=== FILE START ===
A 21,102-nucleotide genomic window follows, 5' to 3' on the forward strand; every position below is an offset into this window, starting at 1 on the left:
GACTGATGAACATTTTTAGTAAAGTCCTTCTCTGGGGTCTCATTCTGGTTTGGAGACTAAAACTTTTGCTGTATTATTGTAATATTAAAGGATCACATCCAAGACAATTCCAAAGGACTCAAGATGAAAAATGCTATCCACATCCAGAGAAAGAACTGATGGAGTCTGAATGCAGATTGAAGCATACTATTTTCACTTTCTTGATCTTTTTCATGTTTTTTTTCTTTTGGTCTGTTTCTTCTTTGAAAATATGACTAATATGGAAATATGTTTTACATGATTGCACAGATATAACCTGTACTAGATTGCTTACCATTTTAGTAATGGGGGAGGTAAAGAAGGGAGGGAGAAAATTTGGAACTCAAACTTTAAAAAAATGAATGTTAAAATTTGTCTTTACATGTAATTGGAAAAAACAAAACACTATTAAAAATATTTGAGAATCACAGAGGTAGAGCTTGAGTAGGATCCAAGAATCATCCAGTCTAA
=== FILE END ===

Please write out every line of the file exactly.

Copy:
A 21,102-nucleotide genomic window follows, 5' to 3' on the forward strand; every position below is an offset into this window, starting at 1 on the left:
GACTGATGAACATTTTTAGTAAAGTCCTTCTCTGGGGTCTCATTCTGGTTTGGAGACTAAAACTTTTGCTGTATTATTGTAATATTAAAGGATCACATCCAAGACAATTCCAAAGGACTCAAGATGAAAAATGCTATCCACATCCAGAGAAAGAACTGATGGAGTCTGAATGCAGATTGAAGCATACTATTTTCACTTTCTTGATCTTTTTCATGTTTTTTTTCTTTTGGTCTGTTTCTTCTTTGAAAATATGACTAATATGGAAATATGTTTTACATGATTGCACAGATATAACCTGTACTAGATTGCTTACCATTTTAGTAATGGGGGAGGTAAAGAAGGGAGGGAGAAAATTTGGAACTCAAACTTTAAAAAAATGAATGTTAAAATTTGTCTTTACATGTAATTGGAAAAAACAAAACACTATTAAAAATATTTGAGAATCACAGAGGTAGAGCTTGAGTAGGATCCAAGAATCATCCAGTCTAA